NEW YORK (AP) — U.S. stocks are slipping in midday trading on Tuesday, as Wall Street nears the end of a tumultuous month, bruised by worries about a possible recession, inflation and rising interest rates.
The S&P 500 was 0.4% lower, after briefly erasing all of an earlier drop of 1.3% during the morning. The Dow Jones Industrial Average was down 152 points, or 0.5%, at 33,060, as of 12:25 p.m. Eastern time, while the Nasdaq composite was 0.2% lower. Both came back from earlier losses of at least 1.4%
Such swings should perhaps be no surprise given Wall Street’s action this month, amid some of the wildest trading since the early days of the pandemic. The S&P 500 is on track for a 0.3% gain for May, which would bring it 13.6% below its record set early this year. But the slight move for the month belies sharp lurches down and up that shook investors along the way.
Through mid-May, the S&P 500 tumbled to seven straight losing weeks for its longest such streak since the dot-com bubble was deflating two decades ago. Slowing data on the U.S. economy heightened worries that high inflation will force the Federal Reserve to raise interest rates so aggressively that it will cause a recession.
Some high-profile retailers also said inflation is eating into their profits, adding more urgency to the concerns. They all combined to bring Wall Street to the brink of what’s called a bear market, where the S&P 500 was on the verge of closing more than 20% below its record.
“Outside of a peace agreement in Ukraine, it’s difficult to construct a case for more than a bear market rally,” which would be just a temporary turn higher for stocks, Morgan Stanley strategists led by Michael Wilson wrote in a report. They said that the more stock prices rise, the more likely the Federal Reserve will be to hike interest rates.
Highlighting the worries about inflation, oil prices rose after the European Union agreed to block the majority of oil imports from Russia because of its invasion of Ukraine. Benchmark U.S. crude was up 1.8% at $117.19 per barrel. Brent crude, the international standard, was up 0.2% at $117.86 after earlier topping $120.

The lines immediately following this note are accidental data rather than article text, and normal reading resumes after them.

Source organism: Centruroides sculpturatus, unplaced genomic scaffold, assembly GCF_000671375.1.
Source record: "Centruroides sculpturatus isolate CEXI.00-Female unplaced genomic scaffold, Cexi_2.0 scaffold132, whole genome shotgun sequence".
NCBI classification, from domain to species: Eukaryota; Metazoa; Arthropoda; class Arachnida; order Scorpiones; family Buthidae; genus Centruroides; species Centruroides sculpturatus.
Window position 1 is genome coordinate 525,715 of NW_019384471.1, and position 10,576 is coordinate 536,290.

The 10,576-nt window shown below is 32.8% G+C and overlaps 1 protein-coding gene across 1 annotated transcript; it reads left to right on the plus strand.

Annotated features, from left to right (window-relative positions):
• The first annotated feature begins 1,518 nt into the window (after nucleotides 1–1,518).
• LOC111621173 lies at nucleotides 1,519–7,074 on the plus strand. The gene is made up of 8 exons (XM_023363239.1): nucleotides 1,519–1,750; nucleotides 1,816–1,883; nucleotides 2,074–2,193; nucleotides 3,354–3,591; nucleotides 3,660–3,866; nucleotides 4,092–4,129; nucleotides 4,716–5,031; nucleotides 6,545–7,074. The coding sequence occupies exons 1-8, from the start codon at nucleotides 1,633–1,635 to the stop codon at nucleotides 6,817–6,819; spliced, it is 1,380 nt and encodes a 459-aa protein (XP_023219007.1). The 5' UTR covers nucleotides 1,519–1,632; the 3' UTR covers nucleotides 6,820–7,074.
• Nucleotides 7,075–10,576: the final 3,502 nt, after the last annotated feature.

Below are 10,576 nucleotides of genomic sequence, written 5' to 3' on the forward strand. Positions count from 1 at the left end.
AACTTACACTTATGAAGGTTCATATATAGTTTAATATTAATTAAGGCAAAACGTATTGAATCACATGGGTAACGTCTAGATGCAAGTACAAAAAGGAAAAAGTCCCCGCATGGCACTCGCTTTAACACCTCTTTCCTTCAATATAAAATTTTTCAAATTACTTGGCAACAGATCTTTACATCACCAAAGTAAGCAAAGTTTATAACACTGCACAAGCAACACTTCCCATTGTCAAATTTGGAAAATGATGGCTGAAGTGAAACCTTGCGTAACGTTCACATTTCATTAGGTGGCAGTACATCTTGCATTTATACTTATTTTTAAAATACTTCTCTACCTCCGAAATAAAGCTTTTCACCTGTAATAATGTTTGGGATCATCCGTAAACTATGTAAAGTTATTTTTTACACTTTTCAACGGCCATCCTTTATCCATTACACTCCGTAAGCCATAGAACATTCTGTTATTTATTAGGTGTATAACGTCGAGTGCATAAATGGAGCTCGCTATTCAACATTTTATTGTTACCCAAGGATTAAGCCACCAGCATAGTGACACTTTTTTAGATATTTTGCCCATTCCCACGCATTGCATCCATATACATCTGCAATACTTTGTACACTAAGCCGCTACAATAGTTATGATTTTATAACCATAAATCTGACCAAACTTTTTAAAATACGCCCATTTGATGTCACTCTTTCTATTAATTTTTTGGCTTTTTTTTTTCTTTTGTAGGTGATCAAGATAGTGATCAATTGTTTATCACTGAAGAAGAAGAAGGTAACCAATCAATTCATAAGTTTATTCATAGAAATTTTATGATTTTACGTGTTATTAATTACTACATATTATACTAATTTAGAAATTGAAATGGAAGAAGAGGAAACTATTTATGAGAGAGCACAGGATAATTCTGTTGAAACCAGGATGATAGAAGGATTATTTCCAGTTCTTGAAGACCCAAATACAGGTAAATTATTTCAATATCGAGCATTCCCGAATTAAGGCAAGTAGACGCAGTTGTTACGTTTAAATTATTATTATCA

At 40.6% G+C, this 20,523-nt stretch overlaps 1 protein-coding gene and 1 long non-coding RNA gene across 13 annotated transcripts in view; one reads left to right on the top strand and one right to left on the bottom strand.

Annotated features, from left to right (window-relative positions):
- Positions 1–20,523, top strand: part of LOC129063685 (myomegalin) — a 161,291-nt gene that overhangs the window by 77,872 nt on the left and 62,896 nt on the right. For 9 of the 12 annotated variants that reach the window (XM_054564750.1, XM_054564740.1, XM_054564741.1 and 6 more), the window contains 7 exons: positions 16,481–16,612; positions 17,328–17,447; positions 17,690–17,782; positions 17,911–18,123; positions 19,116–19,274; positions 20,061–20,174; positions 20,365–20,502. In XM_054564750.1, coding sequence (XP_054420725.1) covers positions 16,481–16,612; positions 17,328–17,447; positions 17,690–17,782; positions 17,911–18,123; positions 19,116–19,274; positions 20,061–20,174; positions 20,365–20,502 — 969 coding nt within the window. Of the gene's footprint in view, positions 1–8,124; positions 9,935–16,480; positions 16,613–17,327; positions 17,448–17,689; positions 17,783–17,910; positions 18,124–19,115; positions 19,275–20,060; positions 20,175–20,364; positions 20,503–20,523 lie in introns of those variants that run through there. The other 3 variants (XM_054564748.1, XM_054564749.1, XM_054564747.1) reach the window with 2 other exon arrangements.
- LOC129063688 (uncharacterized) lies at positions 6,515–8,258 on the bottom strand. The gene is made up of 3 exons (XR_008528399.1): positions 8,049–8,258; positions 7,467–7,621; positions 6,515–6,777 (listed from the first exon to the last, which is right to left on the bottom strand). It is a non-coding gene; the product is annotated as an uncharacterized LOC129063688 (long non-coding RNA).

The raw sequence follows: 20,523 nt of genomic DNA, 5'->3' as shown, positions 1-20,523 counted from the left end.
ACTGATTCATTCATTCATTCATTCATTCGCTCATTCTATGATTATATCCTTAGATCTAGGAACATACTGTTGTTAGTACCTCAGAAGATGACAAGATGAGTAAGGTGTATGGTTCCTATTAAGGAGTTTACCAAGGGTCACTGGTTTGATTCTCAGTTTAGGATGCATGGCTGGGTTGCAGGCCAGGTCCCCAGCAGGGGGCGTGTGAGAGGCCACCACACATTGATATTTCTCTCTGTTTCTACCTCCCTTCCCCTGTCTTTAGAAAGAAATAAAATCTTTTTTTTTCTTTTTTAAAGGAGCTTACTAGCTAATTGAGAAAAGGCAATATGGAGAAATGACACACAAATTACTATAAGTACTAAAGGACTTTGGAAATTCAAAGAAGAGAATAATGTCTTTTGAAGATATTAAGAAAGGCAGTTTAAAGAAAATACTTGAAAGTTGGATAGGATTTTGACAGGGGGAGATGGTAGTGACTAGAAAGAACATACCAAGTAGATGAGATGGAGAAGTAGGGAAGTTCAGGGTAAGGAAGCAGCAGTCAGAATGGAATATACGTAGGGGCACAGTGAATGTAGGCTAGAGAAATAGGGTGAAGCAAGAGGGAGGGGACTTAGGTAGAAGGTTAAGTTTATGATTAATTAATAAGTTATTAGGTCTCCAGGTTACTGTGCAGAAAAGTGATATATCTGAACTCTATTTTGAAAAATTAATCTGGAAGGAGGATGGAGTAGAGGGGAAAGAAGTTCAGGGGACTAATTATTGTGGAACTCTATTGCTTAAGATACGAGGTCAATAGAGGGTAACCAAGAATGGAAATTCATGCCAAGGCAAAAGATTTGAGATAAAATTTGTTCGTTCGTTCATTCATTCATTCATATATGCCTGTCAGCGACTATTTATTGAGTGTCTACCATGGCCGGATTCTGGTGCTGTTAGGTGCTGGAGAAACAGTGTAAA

The jump of more than 50% for oil prices so far this year has been a big contributor to the very high inflation sweeping the world. Earlier Tuesday, a report showed inflation in the 19 countries that use the euro currency hit 8.1% in May, the highest level since records began in 1997.
In the U.S., President Joe Biden will meet with Federal Reserve Chairman Jerome Powell as soaring inflation continues to carve up Americans’ earnings.
The meeting will be the first since Biden renominated Powell to lead the central bank and weeks after the Senate confirmed a second term. The White House said the pair would discuss the state of the U.S. and global economy and especially four-decade high inflation, described as Biden’s “top economic priority.”
But stocks have managed to avoid a full-blown bear market, at least so far, with the S&P 500 yet to close more than 20% below its record. The S&P 500 is coming off its best week in a year and a half, in part on hopes that inflation may have hit its peak and will begin moderating. Speculation has grown that the Fed may consider a pause in rate hikes at its September meeting.
Relaxing anti-COVID restrictions in China have also helped, easing some of the worries about the world’s second-largest economy and about more snarls to global supply chains.
China’s factory activity contracted again in May, but it’s almost back to growing. More factories, shops and other businesses are being allowed to reopen this week in Shanghai and in the Chinese capital, Beijing, after authorities declared outbreaks under control.
Stocks in Shanghai and Hong Kong rose more than 1%.
On Wall Street, stocks of energy-producing companies were the strongest performers, benefiting from the gains for oil prices. Marathon Oil jumped 4.2%, and Diamondback Energy gained 2.2%.
Some areas of the stock market that have been particularly hard hit this year also climbed, including internet-related stocks. Amazon rose 3%, and the Class A shares of Google’s parent company gained 2%.
U.S. Treasury yields rose following reports showing confidence among U.S. consumers was higher than economists expected and home prices rose more than forecast.
The yield on the 10-year Treasury climbed to 2.84% from 2.75% late Friday.
Starting on Wednesday, the Fed will begin allowing some of the trillions of dollars’ worth of Treasurys and other bonds that it amassed through the pandemic to roll off its balance sheet. Such a move should put upward pressure on longer-term Treasury yields, and it’s one of the ways the Fed is trying to stamp out inflation by slowing the economy.
AP Business Writer Elaine Kurtenbach contributed.